Council moves along effort to cut water rates by 30 percent

Winslow’s water utility customers are one step closer to cheaper bills after the Bainbridge Island City Council moved along an ordinance to slash water rates by 30 percent.

After months of discussions over the future of the city’s water utility, the council moved on an ordinance to cut water rates by a 4-3 vote at its Wednesday meeting.

A final vote will be taken on Aug. 14.

The council also gave a thumbs up to a resolution that sets a policy that all city utilities will be managed for the benefit of customers.

Councilwomen Sarah Blossom and Debbi Lester, and Councilmen Steve Bonkowski and David Ward, voted to pass the two measures.

Others weren’t as keen on the proposals.

“We have a knee-jerk reaction by the council saying, ‘Let’s cut rates,’” said Councilman Bob Scales. “We spent a year looking at outsourcing the management of the water utility, and we’ve had minutes spent on this rate reduction.”

“I would have supported a rate adjustment that was supported on fact, not fiction,” he added. “I will continue to oppose this ordinance as long as it’s before us.”

Councilwoman Kirsten Hytopoulos agreed, and Councilwoman Anne Blair also voted no.

“I think it is a flawed ordinance,” Blair said. “For that reason I would like to talk further about it.”

The other side of the dais countered with arguments heard during earlier meetings on the water utility; that the utility has amassed a considerable reserve — roughly $5 million — that is growing fatter off current water rates.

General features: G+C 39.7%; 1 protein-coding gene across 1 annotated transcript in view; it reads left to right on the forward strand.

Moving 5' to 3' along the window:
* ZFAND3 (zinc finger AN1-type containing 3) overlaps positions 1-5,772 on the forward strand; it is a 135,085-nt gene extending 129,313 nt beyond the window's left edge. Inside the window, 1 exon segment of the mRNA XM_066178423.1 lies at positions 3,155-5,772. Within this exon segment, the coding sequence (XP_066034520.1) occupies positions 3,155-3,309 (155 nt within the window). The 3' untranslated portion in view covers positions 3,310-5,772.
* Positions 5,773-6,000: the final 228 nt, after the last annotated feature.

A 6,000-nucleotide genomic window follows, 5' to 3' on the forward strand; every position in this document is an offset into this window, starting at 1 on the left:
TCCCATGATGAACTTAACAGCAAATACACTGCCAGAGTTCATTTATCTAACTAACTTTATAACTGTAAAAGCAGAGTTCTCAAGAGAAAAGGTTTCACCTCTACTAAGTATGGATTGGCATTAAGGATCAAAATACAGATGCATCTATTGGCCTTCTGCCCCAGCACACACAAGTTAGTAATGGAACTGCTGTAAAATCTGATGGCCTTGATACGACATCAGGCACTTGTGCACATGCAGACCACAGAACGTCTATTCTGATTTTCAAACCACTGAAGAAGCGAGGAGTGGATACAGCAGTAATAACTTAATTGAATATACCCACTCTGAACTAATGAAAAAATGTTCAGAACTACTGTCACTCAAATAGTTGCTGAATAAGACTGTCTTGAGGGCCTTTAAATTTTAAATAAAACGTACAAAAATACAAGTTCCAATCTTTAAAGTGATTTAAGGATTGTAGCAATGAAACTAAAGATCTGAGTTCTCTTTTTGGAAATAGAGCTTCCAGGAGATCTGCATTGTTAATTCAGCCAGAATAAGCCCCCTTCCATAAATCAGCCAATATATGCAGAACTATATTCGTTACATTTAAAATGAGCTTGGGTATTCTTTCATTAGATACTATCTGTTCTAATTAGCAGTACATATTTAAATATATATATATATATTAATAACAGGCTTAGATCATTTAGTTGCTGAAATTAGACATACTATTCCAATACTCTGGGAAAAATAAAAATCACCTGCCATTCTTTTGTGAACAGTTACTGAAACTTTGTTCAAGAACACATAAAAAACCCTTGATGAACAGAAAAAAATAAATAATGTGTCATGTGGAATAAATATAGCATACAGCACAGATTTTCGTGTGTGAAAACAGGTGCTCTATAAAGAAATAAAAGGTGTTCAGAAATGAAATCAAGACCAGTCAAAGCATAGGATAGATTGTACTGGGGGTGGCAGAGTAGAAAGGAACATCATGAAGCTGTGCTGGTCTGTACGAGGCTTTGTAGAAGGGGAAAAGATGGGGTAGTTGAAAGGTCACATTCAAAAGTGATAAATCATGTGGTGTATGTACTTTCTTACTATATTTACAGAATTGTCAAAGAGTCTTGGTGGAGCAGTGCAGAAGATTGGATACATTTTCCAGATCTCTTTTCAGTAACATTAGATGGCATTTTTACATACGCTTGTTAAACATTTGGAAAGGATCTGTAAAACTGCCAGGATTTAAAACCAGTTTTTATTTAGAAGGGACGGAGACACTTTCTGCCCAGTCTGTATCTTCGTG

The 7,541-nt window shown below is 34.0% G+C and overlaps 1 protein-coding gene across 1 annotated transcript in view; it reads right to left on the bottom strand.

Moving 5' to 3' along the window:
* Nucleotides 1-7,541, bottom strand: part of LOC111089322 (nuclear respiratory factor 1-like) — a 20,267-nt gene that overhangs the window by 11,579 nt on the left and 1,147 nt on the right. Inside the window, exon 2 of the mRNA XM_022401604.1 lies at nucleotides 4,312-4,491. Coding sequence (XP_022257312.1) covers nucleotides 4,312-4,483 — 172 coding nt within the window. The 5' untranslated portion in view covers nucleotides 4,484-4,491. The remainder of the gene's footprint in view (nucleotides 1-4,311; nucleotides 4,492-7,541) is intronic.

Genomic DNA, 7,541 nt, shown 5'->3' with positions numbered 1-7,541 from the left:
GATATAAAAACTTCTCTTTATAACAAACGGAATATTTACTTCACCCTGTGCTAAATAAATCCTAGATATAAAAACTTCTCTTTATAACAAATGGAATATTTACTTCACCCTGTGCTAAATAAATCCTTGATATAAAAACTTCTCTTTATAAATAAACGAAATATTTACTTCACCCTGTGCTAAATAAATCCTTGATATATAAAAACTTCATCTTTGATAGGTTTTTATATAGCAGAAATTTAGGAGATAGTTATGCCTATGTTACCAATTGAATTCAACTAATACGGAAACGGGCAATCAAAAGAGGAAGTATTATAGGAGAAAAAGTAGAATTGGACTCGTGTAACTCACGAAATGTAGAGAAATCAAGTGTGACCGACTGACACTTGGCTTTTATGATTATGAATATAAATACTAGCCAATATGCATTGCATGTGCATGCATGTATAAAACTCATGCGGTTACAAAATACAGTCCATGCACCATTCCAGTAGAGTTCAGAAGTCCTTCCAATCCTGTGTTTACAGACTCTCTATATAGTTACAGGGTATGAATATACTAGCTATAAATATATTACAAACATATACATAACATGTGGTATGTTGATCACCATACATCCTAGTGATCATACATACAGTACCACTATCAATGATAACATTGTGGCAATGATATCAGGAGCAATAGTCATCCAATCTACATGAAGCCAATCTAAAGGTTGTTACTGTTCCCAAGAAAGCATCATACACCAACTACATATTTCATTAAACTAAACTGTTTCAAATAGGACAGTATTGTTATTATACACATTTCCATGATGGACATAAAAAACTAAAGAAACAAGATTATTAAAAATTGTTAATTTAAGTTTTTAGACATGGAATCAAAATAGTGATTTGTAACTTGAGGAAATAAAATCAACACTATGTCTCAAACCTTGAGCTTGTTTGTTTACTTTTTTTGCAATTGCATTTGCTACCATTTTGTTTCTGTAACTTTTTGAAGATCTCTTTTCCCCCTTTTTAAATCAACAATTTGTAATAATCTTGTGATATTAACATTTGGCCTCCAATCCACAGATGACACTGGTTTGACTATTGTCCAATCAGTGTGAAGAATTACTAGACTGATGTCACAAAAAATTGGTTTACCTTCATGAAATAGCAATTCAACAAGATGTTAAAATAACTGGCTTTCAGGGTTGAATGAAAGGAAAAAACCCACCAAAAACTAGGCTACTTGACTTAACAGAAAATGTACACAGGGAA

Even so, Hytopoulos noted that the city has not performed a rate analysis for the water utility.

She said that she won’t be on the council after this year, but warned her colleagues that they will likely revisit the rates in the future, and be forced to raise them.

“Why not do the process the right way?” Hytopoulos asked, adding that there was no rush and that a rate study could be conducted.

“The rate that is being collected is already in the middle range (of rates in the region),” she added.

If the rate reduction is approved, residential consumption rates for the first 500 cubic feet would fall from $1.55 to $1.09 per 100 cubic feet. That reduction trickles up the rate scale, all the way to consumption for more than 3,000 cubic feet, which would fall from $4.84 to $3.39 per 100 cubic feet.

Fixed residential rates would drop from $7.67 to $5.37 for a multi-family dwelling, and from $15.39 to $10.77 for a single-family home with a 1-inch connection.

The city bills water customers on two alternating bimonthly schedules. If the ordinance is approved, rates would first show up on the October and November billing cycles.

The resolution to operate the utilities for the benefit of customers hasn’t drawn as clear lines of division on the council.

Scales said the statement was vague, however, and asked his fellow council members what it specifically meant.

Bonkowski said the question had been raised in the past whether the utility should benefit ratepayers or the island as a whole. The water utility chiefly serves islanders in the downtown Winslow core.

Hytopoulos was wary of approving the resolution because it appeared to promote the “mantra” of the Ratepayers Alliance, a group that has sued the city in the past.

“If I were a member of the public, and I heard that this is what the council is doing, I would take it as an admission of guilt of abuse of the ratepayers,” she said.

Both efforts around the water utility were spearheaded by Bonkowski. They stem from a June 19 council meeting when Bonkowski presented six motions on water utility issues that included the rate cut and the policy statement.

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